That time when I took the bus to the airport, I was loaded with two humongous suitcases. I had to buy tickets for two seats, one for my tush and one for my bags. Problem was, the bus got so unexpectedly crowded it became impossible for me to even move in my seat – let alone get off the bus. I started to panic that I won’t be able to get out on time, consequently losing my stop and my flight. Luckily, one gentleman immediately took notice of my predicament, asked if I was going to the airport and went to have a word to the driver. I had no idea what they were saying, but somehow I knew it was going to be fine. And indeed, when the bus arrived to my stop, every passenger was mobilised to get me out: half of them had to get off in order for me to pass, a few men helped me with my bags, and they were all waving me goodbye while the bus drove off. (Perhaps partly out of relief.)

2. It is safe for female travellers.

As a single white female, I never felt endangered or as if I was being studied as a member of an alien species. People in Kandy are extremely proud and dignified and will treat you with respect. The attitude is slightly different on the coast where they rely on tourists for their primary source of income and may view you as wallets on legs – but aside from some minor cat-calling, I had no other negative experiences. Of course ladies, you need to be cautious no matter where you are, but in general I would say Sri Lanka is safe for single female travellers (especially compared to India).

Speaking of women issues, fun fact! Sirimavo Bandaranaike, three-times prime minister of Sri Lanka, was the first female in the world to be elected head of government.

3. In local restaurants you will often find a sink and a hand towel for everyone to use.

No, not in the bathrooms, but in the dining area. As a foreigner, you will probably be given utensils, but locals tend to eat the saucy, stewy dishes with their hands – hence the sink and the towel that you share with other guests. It goes without saying, wet wipes and hand sanitizers are your friends.

4. Everybody seems to be running some kind of business.

And I mean EVERYBODY. What is more, each of these businesses seems to be utterly thriving. Convenience store, Internet cafe, print studio, fruit stand, restaurant, repair shop, you name it. It will be done. Sri Lanka’s got you covered. Also, you will find no lack of banners nor billboards. Advertising is everything. /Don Draper voice off

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5. Pizza Hut is one of the most expensive dining options.

Fast food chains are not that common and they are usually in the upper price range. Local restaurants serving local dishes are much more affordable, but if you find yourself hankering something familiar or just want to splurge some rupees – fast food restaurants are probably your best bet. Pizza Hut, for instance, was among the most costly restaurants in Kandy. A simple thin-crusted pizza the size of a child’s head will cost you an average daily wage’s worth (1500 LKR or 12 USD or 10 EUR). You better savour every single bite!, as my grandmother would say.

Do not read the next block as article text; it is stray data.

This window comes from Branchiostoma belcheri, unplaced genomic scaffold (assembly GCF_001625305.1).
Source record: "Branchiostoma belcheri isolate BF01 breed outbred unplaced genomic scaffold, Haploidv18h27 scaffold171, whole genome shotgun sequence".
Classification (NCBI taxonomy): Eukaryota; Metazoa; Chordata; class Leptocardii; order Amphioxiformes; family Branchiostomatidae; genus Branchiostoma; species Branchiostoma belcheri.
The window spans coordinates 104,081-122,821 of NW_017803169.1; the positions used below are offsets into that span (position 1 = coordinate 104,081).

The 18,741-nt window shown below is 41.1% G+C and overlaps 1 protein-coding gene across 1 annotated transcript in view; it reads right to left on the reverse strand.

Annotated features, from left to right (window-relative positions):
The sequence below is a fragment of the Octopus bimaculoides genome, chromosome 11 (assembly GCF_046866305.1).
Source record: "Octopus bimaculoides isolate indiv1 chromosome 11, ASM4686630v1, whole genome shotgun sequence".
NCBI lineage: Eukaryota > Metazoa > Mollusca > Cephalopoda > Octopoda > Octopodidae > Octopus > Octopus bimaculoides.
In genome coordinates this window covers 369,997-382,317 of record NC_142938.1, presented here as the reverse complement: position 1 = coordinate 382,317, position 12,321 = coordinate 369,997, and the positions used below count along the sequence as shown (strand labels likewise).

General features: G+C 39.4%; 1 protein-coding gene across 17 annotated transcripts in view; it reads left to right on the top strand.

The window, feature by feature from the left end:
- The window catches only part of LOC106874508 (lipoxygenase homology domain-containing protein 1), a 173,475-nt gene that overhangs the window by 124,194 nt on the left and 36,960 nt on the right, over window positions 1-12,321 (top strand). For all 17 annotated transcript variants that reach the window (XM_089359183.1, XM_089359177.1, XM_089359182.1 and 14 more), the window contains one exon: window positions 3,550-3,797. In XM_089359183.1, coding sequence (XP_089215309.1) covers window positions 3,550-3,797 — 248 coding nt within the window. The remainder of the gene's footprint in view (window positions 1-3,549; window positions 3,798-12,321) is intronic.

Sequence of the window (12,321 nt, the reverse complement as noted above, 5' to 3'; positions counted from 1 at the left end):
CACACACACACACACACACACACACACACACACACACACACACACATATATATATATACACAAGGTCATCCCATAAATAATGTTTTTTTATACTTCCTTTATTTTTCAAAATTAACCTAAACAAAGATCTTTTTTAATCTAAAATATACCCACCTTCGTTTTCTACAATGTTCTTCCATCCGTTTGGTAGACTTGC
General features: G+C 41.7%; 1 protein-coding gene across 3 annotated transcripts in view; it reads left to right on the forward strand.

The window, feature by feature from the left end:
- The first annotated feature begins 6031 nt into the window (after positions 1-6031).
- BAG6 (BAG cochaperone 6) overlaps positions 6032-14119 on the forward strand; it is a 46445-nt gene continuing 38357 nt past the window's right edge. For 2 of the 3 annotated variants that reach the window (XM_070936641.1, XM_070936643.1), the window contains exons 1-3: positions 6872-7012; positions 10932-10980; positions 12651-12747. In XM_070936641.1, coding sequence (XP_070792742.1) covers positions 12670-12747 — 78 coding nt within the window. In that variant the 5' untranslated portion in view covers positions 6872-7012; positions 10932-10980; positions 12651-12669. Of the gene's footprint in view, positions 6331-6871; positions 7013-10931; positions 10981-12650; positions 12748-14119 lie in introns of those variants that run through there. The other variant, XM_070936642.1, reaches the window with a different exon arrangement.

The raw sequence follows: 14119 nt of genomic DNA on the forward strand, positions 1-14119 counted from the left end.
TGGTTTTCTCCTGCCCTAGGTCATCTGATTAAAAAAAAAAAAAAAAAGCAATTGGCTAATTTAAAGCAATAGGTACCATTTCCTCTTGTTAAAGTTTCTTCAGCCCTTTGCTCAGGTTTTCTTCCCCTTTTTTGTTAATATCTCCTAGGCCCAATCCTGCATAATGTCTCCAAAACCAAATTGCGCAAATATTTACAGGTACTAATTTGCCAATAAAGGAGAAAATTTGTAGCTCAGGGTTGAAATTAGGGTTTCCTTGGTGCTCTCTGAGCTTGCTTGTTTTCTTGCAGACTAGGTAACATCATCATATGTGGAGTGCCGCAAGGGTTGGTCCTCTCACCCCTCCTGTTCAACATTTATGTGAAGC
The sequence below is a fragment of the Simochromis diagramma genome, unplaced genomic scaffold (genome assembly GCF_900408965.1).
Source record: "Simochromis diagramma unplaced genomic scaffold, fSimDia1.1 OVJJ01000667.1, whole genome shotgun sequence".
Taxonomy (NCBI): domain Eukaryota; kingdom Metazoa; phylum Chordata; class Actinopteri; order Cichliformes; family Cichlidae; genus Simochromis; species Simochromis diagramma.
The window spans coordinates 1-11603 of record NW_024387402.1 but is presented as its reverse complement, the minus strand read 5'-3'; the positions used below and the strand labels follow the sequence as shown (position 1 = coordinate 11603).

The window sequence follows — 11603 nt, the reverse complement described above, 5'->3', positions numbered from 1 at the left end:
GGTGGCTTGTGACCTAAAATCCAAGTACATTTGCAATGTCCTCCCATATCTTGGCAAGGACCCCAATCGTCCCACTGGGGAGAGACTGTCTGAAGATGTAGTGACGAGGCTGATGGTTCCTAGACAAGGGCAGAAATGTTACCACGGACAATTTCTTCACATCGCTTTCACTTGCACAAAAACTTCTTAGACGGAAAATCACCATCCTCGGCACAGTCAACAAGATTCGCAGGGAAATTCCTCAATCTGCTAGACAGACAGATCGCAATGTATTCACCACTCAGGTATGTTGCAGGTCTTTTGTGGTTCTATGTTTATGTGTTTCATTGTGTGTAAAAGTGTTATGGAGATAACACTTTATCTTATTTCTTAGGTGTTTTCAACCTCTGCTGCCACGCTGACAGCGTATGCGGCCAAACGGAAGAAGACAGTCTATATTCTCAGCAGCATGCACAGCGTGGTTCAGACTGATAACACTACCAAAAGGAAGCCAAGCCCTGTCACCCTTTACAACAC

6. Hot water is not always implied.  

In private accommodation (I’m not talking high-end hotels), hot water will be advertised as a commodity and it will affect the price of the room. Nota bene that this, however, is not a guarantee you will actually have hot water, although you have paid for it. Thank God it’s always summer in Sri Lanka 🙂

7. Menus in private accommodation will look something like this:

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And just as a side note – the food is finger-licking, OMG-I-need-a-private-room-with-this-bowl, completely and utterly delicious culinary experience. Plus, you get to indulge in fresh fruit juices that would put to shame even the most hip, all organic, fair-trade cold-pressed juice bar in Berlin. For a fraction of the price. Yum.

8. Streets are not really labeled.

The understanding of space is somewhat loose in Sri Lanka. There will be an occasional street sign here and there, but God help you if you need to find a certain house number or a tiny tucked-away alley. I swear, 80% of the time I had no idea where I was. The drivers don’t use GPS or maps, but why would they – the «ask a fellow Sri Lankan» approach unmistakably yields results. Hereby a classic example of street consultations:

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9. The entire country is a pleasant olfactory experience.

Sri Lanka is a place that smells of incense sticks, cinnamon, coconut and lush cups of tea. It’s downright sin to have a stuffed nose here. Knock yourself out and sniff away! At least until you get to the meat or fish market.

10. You’ll have to redefine your idea of a food market.

Fish, either fresh or dried, is sometimes sold on carton boxes on the sides of a busy, fuming vehicle-laden street. Meat is hanging from the stalls in the open while the crows ominously fly around. Not exactly shangri-la for a faint-hearted vegetarian. On the bright side, fruit is ubiquitous and relatively cheap and you’ll get to munch on free samples.

11. The women are really beautiful and take great pride in their appearance.

In general, Sri Lankan people have smooth, clear skin, pearly teeth worthy of a Colgate commercial and thick, lustrous, carbon-black hair. Oh and btw, any 80’s revival enthusiast will be happy to see scrunchies are very popular here.

12. If a Sri Lankan waggles his/her head left to right, this usually means “yes”.